his § 2255 motion. In his first two claims of error, he
contests the accuracy of this Court's statements that
“the Supreme Court . . . has not addressed whether DNA
samples obtained from grand jury subpoenas are permissible,
” and that “analysis of the first swab had not
been completed before the Government obtained the warrant and
the second swab” [Doc. 4 p. 3]. Next, he faults the
Court for not conducting an evidentiary hearing and for not
requiring the Government to produce the grand jury subpoena
for the initial buccal swab [Id. at 4].
Davis has not shown any error in the Court's statement
that “the Supreme Court. . . has not addressed whether
DNA samples obtained from grand jury subpoenas are
permissible, ” as he has failed to identify a Supreme
Court case involving the factual scenario addressed by the
Court. [Doc. 175 p. 5 in No. 3:07-CR-66]. Rather, he only
argues that the Fourth Amendment demands that evidence from
warrantless searches not falling under an exception to the
warrant requirement usually be excluded [Doc. 4 p. 11-13].
His arguments have no bearing on the question posed in this
case, however. Because the initial buccal swab was not
precluded by controlling precedent at the time, suppression
of the evidence would not have been required even if the swab
had been illegally obtained. See United States v.
Master, 614 F.3d 236, 242 (6th Cir. 2010) (finding
“the decision to exclude evidence is divorced from
whether a Fourth Amendment violation occurred”).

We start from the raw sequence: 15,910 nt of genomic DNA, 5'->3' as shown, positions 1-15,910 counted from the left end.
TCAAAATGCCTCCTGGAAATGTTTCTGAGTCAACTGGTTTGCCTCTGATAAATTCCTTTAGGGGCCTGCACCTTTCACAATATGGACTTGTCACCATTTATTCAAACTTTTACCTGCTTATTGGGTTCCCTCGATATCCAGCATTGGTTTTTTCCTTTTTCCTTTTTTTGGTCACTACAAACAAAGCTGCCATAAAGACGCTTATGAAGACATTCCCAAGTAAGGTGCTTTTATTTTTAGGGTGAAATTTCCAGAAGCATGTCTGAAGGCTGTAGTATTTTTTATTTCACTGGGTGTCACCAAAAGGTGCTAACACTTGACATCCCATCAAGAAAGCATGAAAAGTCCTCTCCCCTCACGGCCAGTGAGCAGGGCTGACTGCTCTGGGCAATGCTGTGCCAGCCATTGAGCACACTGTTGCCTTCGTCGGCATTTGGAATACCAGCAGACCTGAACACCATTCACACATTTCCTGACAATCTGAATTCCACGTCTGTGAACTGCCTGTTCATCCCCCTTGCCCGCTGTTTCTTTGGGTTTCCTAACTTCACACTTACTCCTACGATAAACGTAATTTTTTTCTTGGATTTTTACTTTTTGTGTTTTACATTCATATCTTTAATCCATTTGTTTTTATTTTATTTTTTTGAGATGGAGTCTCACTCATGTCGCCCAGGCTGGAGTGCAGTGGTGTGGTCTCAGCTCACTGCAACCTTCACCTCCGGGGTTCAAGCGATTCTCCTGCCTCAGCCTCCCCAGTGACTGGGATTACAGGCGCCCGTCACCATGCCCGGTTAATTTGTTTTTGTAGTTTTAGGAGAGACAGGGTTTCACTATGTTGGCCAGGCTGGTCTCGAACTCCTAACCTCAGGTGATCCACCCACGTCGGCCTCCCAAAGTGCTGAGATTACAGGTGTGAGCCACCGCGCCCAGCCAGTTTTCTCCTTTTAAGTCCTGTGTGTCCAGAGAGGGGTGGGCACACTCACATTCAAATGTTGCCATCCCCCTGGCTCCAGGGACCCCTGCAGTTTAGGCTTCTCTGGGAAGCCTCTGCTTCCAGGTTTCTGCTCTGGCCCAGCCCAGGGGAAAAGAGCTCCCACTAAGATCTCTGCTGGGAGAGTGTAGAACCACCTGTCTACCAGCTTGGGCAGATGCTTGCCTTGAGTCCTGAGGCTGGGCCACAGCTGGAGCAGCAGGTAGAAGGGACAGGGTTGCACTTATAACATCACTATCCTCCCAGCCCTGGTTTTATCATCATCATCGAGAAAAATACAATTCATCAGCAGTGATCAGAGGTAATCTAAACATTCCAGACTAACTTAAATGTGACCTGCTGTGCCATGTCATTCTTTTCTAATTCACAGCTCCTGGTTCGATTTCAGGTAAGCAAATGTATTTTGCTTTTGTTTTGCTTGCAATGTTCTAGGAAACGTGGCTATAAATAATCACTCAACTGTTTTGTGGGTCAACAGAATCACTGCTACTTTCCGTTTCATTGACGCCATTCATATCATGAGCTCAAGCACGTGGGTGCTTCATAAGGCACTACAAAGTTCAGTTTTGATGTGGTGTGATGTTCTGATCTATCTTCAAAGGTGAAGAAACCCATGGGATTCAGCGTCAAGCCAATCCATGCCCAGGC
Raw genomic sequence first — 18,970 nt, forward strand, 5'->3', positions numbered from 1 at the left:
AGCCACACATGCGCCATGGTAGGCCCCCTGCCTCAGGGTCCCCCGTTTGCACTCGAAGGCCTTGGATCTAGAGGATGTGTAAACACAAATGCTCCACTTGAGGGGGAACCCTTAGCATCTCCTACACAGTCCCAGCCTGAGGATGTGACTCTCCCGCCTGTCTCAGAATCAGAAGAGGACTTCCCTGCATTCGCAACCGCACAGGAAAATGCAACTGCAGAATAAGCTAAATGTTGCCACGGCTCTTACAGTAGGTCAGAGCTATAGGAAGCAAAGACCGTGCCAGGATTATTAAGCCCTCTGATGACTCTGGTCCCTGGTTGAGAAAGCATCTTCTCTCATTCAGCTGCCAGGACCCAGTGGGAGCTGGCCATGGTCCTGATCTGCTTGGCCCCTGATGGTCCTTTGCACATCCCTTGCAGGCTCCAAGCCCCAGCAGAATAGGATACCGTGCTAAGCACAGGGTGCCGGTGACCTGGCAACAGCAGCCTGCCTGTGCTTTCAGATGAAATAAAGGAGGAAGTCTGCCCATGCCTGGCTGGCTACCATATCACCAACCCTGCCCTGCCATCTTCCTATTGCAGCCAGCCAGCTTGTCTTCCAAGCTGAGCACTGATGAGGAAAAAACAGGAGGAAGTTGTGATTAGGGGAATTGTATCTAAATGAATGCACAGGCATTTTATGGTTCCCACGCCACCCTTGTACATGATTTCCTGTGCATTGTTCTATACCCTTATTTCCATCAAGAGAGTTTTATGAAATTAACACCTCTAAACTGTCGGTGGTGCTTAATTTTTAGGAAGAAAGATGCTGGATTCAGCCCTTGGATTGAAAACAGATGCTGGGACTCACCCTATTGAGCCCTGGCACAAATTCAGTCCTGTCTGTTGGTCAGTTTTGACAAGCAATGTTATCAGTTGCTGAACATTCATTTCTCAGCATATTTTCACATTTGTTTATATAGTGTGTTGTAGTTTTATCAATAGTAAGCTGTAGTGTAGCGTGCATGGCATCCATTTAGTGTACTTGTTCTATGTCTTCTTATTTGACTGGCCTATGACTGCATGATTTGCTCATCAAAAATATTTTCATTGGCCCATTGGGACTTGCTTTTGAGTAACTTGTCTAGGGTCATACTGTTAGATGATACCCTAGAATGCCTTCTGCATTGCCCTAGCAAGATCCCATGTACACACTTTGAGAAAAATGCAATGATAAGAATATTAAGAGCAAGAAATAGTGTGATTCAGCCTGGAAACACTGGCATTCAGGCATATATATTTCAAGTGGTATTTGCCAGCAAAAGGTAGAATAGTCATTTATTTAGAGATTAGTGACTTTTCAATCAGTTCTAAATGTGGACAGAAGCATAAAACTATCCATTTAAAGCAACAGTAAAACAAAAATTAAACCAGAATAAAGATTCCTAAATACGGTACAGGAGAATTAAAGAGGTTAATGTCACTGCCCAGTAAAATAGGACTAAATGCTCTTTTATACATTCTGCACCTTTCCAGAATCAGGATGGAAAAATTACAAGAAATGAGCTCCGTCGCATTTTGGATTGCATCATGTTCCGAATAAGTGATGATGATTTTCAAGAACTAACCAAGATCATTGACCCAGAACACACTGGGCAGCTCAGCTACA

Accordingly, this claim fails to warrant reconsideration of
the Court's judgment.
Davis disputes the Court's factual finding that
“analysis of the first swab had not been completed
before the Government obtained the warrant and second
swab” [Doc. 4 p. 3]. According to Davis, this
conclusion was erroneous, because an FBI report indicated
that “preliminary results” from the initial
buccal swab were “back from the laboratory” at
the time the second buccal swab was taken from him [Doc. 4 p.
13-14]. However, the report's use of
“preliminary” confirms the Court's conclusion
that analysis was not yet complete. Indeed, the FBI
laboratory did not issue a report regarding analysis of the
first swab until July 31, 2017, nine days after the second
buccal swab had been obtained from Davis [See, e.g.,
Doc. 15 p. 8-11]. Therefore, this claim offers no basis for
relief under Rule 59(e).
Davis has not demonstrated that an evidentiary hearing was
necessary in this case, and therefore, he cannot prove that
the Court erred by not conducting one. The claims in his
§ 2255 motion do not involve disputed facts; they
involve disputes about the legal significance of undisputed
facts. See, e.g., Valentine v. United States, 488
F.3d 325, 333 (6th Cir. 2007) (holding hearing required to
resolve factual dispute). Moreover, the Court found that the
record conclusively showed that Davis was not entitled to
relief, and therefore, no hearing was necessary. See
Arredondo v. United States, 178 F.3d 778, 782 ...